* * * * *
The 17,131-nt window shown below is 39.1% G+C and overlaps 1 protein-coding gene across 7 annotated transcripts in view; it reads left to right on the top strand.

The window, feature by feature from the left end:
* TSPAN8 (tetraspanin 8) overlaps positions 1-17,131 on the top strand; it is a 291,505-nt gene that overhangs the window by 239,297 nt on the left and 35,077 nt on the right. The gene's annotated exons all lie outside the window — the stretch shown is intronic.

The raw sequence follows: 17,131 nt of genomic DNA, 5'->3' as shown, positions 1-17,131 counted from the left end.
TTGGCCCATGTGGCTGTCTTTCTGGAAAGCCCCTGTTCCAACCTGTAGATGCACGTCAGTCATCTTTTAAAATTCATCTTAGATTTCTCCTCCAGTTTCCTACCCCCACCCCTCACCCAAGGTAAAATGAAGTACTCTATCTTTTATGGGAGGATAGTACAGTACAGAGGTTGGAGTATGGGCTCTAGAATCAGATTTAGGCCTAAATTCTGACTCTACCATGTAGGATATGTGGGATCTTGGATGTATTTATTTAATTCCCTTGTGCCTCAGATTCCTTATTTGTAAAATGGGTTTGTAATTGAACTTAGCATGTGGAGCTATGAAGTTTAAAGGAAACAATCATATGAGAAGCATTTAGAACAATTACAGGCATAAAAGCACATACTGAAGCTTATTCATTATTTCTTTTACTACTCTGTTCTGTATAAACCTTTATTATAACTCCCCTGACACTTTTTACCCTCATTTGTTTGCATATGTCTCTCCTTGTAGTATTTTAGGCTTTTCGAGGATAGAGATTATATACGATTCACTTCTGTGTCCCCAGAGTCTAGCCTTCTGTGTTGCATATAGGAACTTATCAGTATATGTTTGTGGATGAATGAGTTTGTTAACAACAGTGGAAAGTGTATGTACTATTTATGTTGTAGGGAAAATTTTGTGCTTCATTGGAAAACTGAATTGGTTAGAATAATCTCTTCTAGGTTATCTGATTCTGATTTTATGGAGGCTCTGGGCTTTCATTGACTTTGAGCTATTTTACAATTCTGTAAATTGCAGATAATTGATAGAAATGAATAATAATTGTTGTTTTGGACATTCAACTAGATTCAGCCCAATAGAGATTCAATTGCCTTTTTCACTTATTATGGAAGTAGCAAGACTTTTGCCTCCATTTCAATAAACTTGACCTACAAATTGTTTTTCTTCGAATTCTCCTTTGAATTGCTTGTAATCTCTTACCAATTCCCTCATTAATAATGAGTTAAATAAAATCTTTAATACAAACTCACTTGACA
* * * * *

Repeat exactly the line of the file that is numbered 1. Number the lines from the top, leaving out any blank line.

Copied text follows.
The 17,131-nt window shown below is 39.1% G+C and overlaps 1 protein-coding gene across 7 annotated transcripts in view; it reads left to right on the top strand.